The government has withdrawn an appeal to the Supreme Court that – if successful – would have meant that families could no longer claim enough housing benefit to pay for separate bedrooms for disabled children with high support needs.
The decision by the Conservative work and pensions secretary Iain Duncan Smith followed a week in which the prime minister had used the court ruling to try to show that his government was supporting disabled children, even though it was attempting to have the judgment overturned.
The Court of Appeal ruled last year that the Department for Work and Pensions (DWP) had breached the Human Rights Act by stating that local authorities could not provide housing benefit for the extra bedrooms needed by four young disabled people living in private rented accommodation.
Duncan Smith had been seeking to appeal the ruling to the Supreme Court, but decided this week to withdraw his appeal.
Linda Burnip, whose son Ian is one of the four young people, said it was “very satisfying” that DWP had withdrawn its appeal, following a five-year legal battle.
She said: “This case reinforces disabled people’s right to not be discriminated against within the benefits system and also affirms their rights under the UN Convention on the Rights of Persons with Disabilities.”
Her son’s lawyers, Irwin Mitchell, said the “landmark” Court of Appeal judgment clearly set out how to “ensure that disabled people are not discriminated against by the government’s benefit system”.
The decision to drop the appeal means the government’s controversial “bedroom tax” will now not apply when a disabled child with high support needs is unable to share a bedroom with a sibling for impairment-related reasons.
The bedroom tax – to be introduced on 1 April – will see benefits cut if a household in social housing is judged to have more bedrooms than they need.
DWP yesterday (Wednesday) issued new guidance for local authorities, which lays out how local authorities will decide if children should not have to share a bedroom, and will apply in both social housing and private rented accommodation.
Irwin Mitchell said it was “disappointed” that the guidance did not protect other disabled people, such as couples who are unable to share a bedroom, who will “continue to be discriminated against” by the bedroom tax.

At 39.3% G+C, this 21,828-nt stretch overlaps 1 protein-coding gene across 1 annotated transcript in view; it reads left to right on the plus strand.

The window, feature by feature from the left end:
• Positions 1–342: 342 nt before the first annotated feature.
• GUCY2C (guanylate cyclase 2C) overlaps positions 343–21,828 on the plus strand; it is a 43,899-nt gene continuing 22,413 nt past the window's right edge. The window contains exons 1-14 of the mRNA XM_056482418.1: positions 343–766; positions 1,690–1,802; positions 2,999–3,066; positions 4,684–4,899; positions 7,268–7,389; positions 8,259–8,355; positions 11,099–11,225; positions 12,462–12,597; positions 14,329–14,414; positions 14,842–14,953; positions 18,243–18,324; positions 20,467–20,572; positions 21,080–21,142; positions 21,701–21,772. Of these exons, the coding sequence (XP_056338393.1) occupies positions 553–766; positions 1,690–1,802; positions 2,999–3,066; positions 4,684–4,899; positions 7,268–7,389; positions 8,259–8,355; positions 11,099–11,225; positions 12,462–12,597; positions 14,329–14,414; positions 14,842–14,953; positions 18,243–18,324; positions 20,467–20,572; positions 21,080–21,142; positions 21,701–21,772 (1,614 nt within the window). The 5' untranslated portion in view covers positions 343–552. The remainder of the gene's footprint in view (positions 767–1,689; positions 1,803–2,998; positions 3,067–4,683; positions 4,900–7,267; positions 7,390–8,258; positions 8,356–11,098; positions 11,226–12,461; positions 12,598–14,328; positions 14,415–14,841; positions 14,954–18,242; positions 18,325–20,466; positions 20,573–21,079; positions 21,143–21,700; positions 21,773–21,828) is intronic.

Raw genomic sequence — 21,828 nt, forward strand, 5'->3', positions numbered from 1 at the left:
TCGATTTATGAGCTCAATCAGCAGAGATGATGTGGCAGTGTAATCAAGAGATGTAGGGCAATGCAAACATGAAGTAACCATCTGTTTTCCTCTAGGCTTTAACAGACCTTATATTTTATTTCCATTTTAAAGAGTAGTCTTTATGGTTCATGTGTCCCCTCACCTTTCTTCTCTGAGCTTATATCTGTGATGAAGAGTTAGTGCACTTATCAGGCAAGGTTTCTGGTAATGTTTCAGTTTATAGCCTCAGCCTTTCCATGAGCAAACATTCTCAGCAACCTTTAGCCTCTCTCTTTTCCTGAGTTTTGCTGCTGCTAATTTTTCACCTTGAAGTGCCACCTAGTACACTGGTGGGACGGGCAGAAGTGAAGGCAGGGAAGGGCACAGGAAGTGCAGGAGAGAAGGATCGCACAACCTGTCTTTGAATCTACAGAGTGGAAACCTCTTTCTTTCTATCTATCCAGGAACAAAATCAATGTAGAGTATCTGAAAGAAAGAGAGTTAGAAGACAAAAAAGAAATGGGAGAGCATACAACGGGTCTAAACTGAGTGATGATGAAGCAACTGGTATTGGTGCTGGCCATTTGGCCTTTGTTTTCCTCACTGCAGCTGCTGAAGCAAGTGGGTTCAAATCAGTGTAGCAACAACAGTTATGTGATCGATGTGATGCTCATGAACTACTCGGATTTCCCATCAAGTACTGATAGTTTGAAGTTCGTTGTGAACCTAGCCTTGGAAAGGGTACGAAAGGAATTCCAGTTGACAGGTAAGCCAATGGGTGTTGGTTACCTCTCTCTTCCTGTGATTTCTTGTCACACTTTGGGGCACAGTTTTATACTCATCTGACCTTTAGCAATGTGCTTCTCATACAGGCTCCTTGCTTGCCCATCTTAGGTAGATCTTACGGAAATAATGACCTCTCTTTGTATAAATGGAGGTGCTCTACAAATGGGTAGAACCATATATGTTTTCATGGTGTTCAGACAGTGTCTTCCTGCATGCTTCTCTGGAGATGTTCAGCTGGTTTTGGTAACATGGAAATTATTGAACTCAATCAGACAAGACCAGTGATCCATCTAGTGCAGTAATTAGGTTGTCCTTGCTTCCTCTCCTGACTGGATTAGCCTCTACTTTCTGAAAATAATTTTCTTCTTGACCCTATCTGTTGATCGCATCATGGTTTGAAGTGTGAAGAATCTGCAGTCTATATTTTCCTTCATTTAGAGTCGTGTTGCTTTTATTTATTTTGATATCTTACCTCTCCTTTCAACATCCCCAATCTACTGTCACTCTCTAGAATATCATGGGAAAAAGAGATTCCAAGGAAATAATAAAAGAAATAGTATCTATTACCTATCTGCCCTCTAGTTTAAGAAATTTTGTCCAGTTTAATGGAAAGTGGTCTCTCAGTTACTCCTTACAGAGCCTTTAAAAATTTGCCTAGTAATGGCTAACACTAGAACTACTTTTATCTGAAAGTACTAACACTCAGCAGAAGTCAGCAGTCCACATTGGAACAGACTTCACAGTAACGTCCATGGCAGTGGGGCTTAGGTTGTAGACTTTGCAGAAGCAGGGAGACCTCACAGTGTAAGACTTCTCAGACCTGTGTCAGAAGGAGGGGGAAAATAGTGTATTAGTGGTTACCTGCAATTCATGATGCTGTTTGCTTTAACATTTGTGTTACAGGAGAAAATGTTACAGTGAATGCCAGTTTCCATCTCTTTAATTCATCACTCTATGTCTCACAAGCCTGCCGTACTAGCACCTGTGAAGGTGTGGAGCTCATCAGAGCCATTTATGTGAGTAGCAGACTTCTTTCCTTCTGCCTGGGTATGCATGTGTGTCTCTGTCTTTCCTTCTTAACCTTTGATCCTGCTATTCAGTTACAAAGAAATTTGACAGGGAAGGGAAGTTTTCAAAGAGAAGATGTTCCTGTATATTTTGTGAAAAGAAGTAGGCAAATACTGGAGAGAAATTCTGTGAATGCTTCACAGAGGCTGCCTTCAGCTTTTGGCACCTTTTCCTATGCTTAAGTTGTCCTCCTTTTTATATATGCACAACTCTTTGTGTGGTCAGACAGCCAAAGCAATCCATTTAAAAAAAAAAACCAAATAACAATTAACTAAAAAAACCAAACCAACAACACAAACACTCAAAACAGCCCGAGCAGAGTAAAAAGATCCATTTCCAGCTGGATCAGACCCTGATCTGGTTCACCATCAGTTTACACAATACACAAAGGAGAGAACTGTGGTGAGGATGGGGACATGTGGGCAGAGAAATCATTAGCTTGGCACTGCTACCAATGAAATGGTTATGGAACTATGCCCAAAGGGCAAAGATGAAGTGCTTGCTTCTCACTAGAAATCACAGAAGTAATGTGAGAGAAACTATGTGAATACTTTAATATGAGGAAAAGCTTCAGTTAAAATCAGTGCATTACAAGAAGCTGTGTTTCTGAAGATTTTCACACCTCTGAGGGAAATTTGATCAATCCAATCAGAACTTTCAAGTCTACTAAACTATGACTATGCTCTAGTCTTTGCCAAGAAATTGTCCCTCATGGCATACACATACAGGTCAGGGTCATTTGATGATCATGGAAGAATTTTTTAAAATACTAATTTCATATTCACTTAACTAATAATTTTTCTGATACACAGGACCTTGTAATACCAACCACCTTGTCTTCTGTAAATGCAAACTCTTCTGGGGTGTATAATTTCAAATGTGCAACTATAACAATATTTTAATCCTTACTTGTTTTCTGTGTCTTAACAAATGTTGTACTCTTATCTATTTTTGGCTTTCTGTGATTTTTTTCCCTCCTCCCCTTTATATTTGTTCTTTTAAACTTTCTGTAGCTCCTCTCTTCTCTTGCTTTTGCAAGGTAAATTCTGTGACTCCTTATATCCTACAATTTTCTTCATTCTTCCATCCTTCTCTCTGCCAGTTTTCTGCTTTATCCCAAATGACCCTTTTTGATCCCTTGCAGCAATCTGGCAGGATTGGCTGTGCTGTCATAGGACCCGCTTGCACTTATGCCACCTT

Polly Sweeney, Ian Burnip’s solicitor, said: “We believe the government has not properly understood the serious impact of these changes on some of the most vulnerable people in society, and would urge them to think again.”
Despite the decision to drop the appeal, Duncan Smith claimed there had been “no climb-downs at all” by his department.
He told Channel 4 News: “These are adjustments already because of the court case over the severely disabled children for local housing allowance [housing benefit] so this is nothing to do with it. This is a reality. We simply put the guidance out there to say this reality exists.”
It is still unclear what impact the appeal decision will have on a different court case, an attempt by 10 individuals and families to seek a judicial review of the impact of the bedroom tax on disabled people.
Anne McMurdie, who represents three of the claimants – a disabled man with a mental health condition, the father of a disabled child who shares caring duties with the child’s mother, and a disabled woman cared for by a parent in a significantly-adapted property – said the government’s announcement was “not entirely clear in many respects as to how it will work and who is covered”.
McMurdie, from Public Law Solicitors in Birmingham, said the government had until the end of Monday (18 March) to produce its written response to the judicial review claims.
She said: “At that point we hope to have a clear picture about what concessions or exemptions apply in these cases and to whom and whether the regulations themselves will be amended. Once we have this info we can decide how to go forward.”
14 March 2013